Tupperware Consultant Ideas

by Heidi Cardenas; Updated September 26, 2017
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Earl Silas Tupper invented and marketed Tupperware in the 1940s. His innovative invention led to an enduring line of household products sold throughout the world. Due to an early lead and a reputation for good quality Tupperware dominated its market for many years but that began to change in the 1970s and '80s. In the last 20 years a crowded market and fierce competition has left Tupperware sales consultants in need of every competitive edge they can find.

Tupperware Sales Methods

Home parties are Tupperware’s traditional sales method. Sales consultants contract with party hostesses to book a date to come and demonstrate Tupperware products, entertain guests/customers, take orders for Tupperware, book future parties and recruit new sales consultants. Tupperware sales consultants bring products, introduce new product lines, answer questions about warranties and replacements and gather names and contact information from new customers for future sales. Every interaction with customers is an opportunity to discuss products and make sales.

Other sales methods Tupperware encourages include showcases at malls, Tupperware consultant websites for a low monthly fee, fundraising, bridal registries and sales consultant recruiting.

Exhibition Sales

Book space at local county fairs, municipal festivals, farmer’s markets that allow retailers and trade shows. Set up an attractive table or booth, bring the newest products and catalogs and take orders, book parties and recruit new sales consultants. Talk to people about how they use Tupperware, how long they’ve had their Tupperware and their first piece of Tupperware. Raffle Tupperware products, have a trivia contest about Tupperware history and demonstrate cooking and food preparation with Tupperware products to draw traffic to your space. Distribute business cards and refrigerator magnets with your contact information and Tupperware website address. Have popular products on hand for point of purchase sales from your booth. Hire a local teen to help you with demonstrations and customer service during exhibition sales events so you don’t miss any sales opportunities.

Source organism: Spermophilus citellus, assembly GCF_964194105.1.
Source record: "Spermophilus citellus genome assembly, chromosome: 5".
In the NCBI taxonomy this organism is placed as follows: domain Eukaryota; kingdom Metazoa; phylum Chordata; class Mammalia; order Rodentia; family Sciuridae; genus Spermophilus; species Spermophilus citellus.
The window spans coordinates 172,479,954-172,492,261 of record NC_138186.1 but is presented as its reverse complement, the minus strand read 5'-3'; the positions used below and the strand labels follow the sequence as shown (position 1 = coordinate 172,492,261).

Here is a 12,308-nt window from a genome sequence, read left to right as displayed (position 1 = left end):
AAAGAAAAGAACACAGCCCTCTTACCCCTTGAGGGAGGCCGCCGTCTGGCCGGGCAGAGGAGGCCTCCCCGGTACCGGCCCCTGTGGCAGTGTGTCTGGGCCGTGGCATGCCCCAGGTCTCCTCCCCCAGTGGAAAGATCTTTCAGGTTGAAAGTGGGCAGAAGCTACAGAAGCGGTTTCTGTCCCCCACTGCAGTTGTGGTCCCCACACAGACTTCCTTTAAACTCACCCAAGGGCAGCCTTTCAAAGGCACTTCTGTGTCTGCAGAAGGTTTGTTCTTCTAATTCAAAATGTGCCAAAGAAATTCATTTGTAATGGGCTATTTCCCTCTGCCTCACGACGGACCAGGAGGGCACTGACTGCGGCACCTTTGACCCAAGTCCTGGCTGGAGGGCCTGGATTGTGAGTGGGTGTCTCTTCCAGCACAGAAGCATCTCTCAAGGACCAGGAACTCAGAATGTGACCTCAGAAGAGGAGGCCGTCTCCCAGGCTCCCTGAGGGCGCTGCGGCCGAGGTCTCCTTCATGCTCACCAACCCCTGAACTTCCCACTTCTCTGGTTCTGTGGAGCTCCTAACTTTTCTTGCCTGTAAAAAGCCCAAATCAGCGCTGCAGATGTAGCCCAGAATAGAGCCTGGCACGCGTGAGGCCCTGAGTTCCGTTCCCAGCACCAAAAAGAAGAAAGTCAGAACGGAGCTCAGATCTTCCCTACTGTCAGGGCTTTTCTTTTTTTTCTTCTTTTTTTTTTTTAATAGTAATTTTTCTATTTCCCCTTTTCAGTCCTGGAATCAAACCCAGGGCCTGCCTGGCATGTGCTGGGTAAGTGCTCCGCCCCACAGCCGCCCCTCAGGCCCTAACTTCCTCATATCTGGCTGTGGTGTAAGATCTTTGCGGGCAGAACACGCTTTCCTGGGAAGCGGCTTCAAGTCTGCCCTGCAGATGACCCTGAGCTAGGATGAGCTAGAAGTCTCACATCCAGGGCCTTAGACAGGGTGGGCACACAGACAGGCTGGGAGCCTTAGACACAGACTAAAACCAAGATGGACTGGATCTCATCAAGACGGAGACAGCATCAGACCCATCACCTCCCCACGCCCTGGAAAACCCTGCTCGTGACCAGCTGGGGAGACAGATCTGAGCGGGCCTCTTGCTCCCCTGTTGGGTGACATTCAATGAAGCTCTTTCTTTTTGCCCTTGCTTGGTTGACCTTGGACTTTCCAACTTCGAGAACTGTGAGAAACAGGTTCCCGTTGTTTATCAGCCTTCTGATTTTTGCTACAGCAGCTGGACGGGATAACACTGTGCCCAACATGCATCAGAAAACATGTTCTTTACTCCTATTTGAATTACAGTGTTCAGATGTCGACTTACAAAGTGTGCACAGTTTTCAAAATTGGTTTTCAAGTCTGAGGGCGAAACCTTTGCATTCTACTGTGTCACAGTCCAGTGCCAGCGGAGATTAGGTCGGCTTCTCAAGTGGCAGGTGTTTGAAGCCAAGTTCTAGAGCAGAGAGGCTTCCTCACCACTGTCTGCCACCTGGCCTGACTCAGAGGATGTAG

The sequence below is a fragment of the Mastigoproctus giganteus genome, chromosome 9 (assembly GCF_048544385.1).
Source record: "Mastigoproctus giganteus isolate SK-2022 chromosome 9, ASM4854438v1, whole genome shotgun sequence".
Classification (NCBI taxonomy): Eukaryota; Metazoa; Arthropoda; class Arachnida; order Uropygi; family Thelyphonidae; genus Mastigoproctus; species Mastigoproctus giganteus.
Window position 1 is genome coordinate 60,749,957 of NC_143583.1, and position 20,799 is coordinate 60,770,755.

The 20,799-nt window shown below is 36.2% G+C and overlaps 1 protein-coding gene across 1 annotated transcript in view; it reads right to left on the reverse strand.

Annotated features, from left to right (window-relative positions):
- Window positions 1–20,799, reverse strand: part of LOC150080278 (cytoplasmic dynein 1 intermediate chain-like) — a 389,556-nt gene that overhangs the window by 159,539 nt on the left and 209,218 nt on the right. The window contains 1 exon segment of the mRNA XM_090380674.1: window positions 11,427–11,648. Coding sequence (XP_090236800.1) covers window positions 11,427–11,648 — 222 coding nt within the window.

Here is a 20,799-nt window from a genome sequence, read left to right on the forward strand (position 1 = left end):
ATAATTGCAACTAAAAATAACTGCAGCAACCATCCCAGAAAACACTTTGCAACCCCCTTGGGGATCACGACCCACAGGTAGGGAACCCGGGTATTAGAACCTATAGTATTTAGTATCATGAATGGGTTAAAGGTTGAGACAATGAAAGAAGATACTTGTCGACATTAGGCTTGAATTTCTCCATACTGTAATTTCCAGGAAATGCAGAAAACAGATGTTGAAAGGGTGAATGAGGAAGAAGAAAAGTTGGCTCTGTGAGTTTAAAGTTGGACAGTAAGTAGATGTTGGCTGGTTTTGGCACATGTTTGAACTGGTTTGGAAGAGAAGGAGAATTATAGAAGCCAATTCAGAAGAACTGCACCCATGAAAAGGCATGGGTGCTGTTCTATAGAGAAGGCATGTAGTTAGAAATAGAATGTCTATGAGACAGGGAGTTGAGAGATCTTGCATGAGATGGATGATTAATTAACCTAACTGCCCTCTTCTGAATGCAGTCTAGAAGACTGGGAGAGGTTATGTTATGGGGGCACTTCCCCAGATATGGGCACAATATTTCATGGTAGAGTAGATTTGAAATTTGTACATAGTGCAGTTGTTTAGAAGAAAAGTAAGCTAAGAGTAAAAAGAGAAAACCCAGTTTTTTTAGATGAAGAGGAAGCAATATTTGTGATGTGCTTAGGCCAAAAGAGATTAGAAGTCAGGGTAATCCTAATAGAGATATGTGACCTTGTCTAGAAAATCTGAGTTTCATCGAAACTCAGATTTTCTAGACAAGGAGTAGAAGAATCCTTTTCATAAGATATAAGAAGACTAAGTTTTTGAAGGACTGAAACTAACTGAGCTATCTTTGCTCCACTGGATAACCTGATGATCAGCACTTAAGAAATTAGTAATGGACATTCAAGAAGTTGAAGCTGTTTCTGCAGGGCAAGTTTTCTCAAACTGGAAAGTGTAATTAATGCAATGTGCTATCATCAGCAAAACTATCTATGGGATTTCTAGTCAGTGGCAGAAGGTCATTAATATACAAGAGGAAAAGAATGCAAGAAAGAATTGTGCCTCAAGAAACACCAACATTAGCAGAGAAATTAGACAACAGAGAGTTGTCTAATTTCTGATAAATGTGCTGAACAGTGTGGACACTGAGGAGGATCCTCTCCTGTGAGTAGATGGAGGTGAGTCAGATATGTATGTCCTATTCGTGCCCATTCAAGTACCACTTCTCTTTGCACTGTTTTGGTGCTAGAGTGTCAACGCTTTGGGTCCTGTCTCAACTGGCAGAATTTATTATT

Promote Tupperware Sales

Promote your Tupperware sales business with an auto magnetic sign, bumper sticker or window decal. Include your name, contact info and website address. Carry a Tupperware sample bag with business cards, catalogs and order forms whenever you go out so you never miss a customer opportunity. Prepare a 30-second explanation of why Tupperware is the best choice for food storage and kitchen utensils, including Tupperware’s best selling points, why you sell Tupperware, and company history. Create a newsletter for your customers and prospective customers, either print or email or both, and use it consistently. Post copies at local libraries, grocery stores and businesses that have public boards.

Creative Sales and Promotion

Use creative sales and promotion techniques to build your business. Advertise in church bulletins and high school athletic programs. Spend one weekend a month at a flea market with a table or booth for point of purchase sales and promotion, booking parties, demonstrating products and distributing catalogs. Throw a backyard barbecue for your top party hostesses and sales recruits, asking them each to bring one guest and promote Tupperware with party games and door prizes. Give Tupperware demonstrations at the local library.

References

  • Tupperware; Your Opportunity; Tupperware; 2009
  • “Tupperware: The Promise of Plastic in 1950’s America”; Alison J. Clarke; 2001
  • “The Skinny on Direct Sales: Your First 100 Days”; Jim Randel; 2009
  • “Be a Party Plan Superstar: Build a $100,000-a-Year Direct Selling Business from Home”; Mary Christensen; 2010
  • “Build It Big: 101 Insider Secrets from Top Direct Selling Experts”; Direct Selling Women’s Alliance; 2005
  • “More Build It Big: 101 Insider Secrets from Top Direct Selling Experts”; Direct Selling Women’s Alliance; 2006

About the Author

Heidi Cardenas specializes in human resources, business and personal finance, small-business advice, home and garden and home improvement. Her professional background includes human resources and business administration, technical writing and corporate communications. She has studied horticulture and business administration, and enjoys guest blogging for publications including Herb Companion Magazine, Natural Home Living Magazine, and Mother Earth Living.

Photo Credits

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